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Submission + - Skylake users given 18 months to upgrade to Windows 10 (arstechnica.com)

bricko writes: You WILL be made to upgrade

Going forward, the company says that using the latest generation processors will always require the latest generation operating system.
And next generation processors, including Intel's Kaby Lake, won't be supported in old Windows.

Cutting off support for old software when releasing new hardware is rarely popular, even though this legacy support has a substantial cost for hardware companies, with Moorhead suggesting that as much as a third of hardware company resources were spent on this. With Microsoft making the decision, it shifts the blame from any individual hardware, allowing the hardware companies to reap the savings, while Microsoft shoulders the blame.

Submission + - Twitter Sued For Giving Voice To Islamic State (reuters.com)

An anonymous reader writes: An American woman named Tamara Fields has sued Twitter in U.S. federal court, saying the social network gave the Islamic State a voice to spread its propaganda. Fields's husband died on November 9, when the terrorist organization attacked a police training center in Amman, Jordan. The complaint alleges, "Without Twitter, the explosive growth of ISIS over the last few years into the most-feared terrorist group in the world would not have been possible." At the end of 2015, Twitter stepped up its efforts (or at least its official policies) to block such content from its site. But the company has been under fire for months from citizens and law enforcement over the activity of various terrorist groups on its platform. Fields's attorneys hope that her husband's death will give her proper standing to challenge Twitter in court.

Submission + - Help is on the Way in the War Against Noisy Leaf Blowers 1

HughPickens.com writes: Perry Stein writes in the Washington Post that the fight against noisy leaf blowers is gaining momentum, in part, because residents are framing it as a public health issue. Two-stroke engine leaf blowers mix fuel with oil and don’t undergo a complete combustion, emitting a number of toxins, like carbon monoxide and nitrous oxide, which their operators inevitably inhale. Municipalities throughout the country have moved to ban them. “You find two-stroke engines in poorer countries because they’re cheap,” says James Fallows citing a 2004 National Institutes of Health study showing that two-stroke engines on two- and three-wheeled vehicles in Delhi, India, account for a significant amount of air pollution. “You don’t find them in richer countries because they’re so dirty and polluting.” In Washington DC leaf blowers can’t exceed 70 decibels as measured from 50 feet away. (A normal conversation is typically about 60 decibels.) Haskell Small, a composer and concert pianist who is helping to lead the leaf-blower battle in Wesley Heights, describes the sound as “piercing.” “When I try to compose or write a letter, there is no way for me to listen to my inner voice, and the leaf blower blanks out all the harmonic combinations."

But help is on the way. A new generation of leaf blowers is more environmentally friendly as the emergence of battery-powered leaf blowers takes us closer to the Holy Grail of equipment that is both (1) powerful and (2) quiet. Fallows supports the notion of a kind of trade-in program, where loud, old leaf blowers are exchanged for the less offensive kind. Ted Rueter, founder of Noise Free America, facilitated one such scheme. In the heat of his front lawn dispute with his neighbor, he offered a solution. “If you agree to use them, I will buy you two new leaf blowers,” Rueter told his neighbor. "The offer was accepted and the noise level in his front yard was restored to a peaceful level," says Lawrence Richards. "When it comes to the balancing act of protecting landscaping jobs while reducing noise and emissions, it helps that someone was willing to pay for progress."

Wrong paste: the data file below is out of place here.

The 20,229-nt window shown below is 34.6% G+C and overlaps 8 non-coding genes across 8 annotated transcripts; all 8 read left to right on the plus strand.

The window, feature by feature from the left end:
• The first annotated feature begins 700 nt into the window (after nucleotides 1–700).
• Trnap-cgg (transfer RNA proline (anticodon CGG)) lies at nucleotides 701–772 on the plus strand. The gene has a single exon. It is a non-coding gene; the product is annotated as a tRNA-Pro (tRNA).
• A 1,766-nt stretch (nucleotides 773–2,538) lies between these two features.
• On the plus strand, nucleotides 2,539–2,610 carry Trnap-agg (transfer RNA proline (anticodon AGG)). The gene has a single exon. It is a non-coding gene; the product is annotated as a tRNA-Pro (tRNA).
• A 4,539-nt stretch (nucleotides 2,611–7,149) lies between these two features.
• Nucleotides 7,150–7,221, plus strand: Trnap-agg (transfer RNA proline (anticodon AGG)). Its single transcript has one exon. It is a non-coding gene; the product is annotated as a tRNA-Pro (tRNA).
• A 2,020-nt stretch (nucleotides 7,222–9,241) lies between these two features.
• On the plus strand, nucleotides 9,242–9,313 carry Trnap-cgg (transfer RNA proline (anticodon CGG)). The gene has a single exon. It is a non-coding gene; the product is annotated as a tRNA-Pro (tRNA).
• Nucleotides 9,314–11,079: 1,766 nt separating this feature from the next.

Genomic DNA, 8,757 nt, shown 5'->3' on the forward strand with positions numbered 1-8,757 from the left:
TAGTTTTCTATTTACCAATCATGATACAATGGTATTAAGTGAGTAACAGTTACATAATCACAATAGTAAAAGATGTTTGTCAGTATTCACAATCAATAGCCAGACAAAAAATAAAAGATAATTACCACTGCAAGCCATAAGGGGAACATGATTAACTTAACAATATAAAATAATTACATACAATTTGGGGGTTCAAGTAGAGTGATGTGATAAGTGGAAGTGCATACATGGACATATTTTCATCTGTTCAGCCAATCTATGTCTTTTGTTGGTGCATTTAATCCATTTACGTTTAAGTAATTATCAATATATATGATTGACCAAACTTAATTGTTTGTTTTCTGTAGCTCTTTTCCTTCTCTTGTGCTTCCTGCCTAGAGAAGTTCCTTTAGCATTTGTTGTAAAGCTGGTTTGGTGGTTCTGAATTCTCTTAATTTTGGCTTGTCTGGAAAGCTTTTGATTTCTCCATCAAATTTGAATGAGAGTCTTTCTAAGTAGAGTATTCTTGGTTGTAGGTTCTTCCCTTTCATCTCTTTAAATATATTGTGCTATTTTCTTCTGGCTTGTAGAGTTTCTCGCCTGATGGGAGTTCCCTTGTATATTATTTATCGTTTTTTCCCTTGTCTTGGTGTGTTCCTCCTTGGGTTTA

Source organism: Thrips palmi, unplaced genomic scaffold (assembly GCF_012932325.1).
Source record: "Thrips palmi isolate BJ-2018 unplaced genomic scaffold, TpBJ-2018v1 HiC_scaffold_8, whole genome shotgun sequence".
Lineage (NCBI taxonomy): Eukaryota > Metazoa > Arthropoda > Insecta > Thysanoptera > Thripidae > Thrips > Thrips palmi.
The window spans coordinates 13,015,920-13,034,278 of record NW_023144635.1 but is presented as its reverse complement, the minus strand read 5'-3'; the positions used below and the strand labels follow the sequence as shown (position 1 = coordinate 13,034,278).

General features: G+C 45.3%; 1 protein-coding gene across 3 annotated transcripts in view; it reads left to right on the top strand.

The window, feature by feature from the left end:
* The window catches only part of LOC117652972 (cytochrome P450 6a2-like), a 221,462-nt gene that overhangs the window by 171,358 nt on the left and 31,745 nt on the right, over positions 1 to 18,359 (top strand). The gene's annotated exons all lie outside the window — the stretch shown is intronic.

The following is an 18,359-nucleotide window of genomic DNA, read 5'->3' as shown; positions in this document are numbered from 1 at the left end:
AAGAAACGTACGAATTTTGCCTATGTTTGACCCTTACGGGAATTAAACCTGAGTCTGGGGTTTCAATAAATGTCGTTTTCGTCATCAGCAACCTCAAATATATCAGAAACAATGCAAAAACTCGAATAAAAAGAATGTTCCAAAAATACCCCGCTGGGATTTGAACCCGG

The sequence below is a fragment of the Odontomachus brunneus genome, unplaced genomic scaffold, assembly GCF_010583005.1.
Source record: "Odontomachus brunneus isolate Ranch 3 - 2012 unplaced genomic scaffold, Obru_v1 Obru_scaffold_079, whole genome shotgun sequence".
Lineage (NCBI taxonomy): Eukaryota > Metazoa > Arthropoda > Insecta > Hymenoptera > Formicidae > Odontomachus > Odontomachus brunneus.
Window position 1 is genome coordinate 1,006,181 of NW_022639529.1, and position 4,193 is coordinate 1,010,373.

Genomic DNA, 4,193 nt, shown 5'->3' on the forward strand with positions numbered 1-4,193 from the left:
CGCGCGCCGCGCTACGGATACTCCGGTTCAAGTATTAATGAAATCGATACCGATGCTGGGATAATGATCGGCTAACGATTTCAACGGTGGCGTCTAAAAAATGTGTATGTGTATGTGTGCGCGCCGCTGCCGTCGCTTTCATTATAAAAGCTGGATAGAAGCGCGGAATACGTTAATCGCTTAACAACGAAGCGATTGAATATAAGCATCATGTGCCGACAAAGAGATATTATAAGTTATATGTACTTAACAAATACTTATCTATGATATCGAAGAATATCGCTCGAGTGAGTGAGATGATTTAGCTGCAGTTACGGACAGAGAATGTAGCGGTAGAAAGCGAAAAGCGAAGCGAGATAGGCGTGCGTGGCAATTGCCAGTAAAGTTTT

Submission + - Wikipedia Is Suing the NSA to Preserve Its Users' Anonymity (vice.com)

sarahnaomi writes: The nonprofit that runs Wikipedia says it and the American Civil Liberties Union are suing the NSA and the US Department of Justice over mass surveillance, which they say limits Wikipedia users’ ability to remain anonymous on the site.

Besides the ACLU, Wikimedia has signed on eight other civil liberties groups, including Amnesty International USA, Human Rights Watch, and the National Association of Criminal Defense Lawyers, to help fight its case, which will be filed today in Maryland District Court.

In a New York Times op-ed, Wikimedia founder Jimmy Wales wrote that the suit is primarily aimed at protecting the anonymity of volunteer Wikipedia editors, who, he says, edit articles about politically dangerous or contentious issues, such as civil liberties in China and gay rights in Uganda.

Submission + - The Milky Way May be 50 Percent Bigger Than Thought (discovery.com) 1

astroengine writes: A ring-like filament of stars wrapping around the Milky Way may actually belong to the galaxy itself, rippling above and below the relatively flat galactic plane. If so, that would expand the size of the known galaxy by 50 percent and raise intriguing questions about what caused the waves of stars. Scientists used data collected by the Sloan Digital Sky Survey to reanalyze the brightness and distance of stars at the edge of the galaxy. They found that the fringe of the disk is puckered into ridges and grooves of stars, like corrugated cardboard. “It looks to me like maybe these patterns are following the spiral structure of the Milky Way, so they may be related,” astronomer Heidi Newberg, with Rensselaer Polytechnic Institute in New York, told Discovery News.

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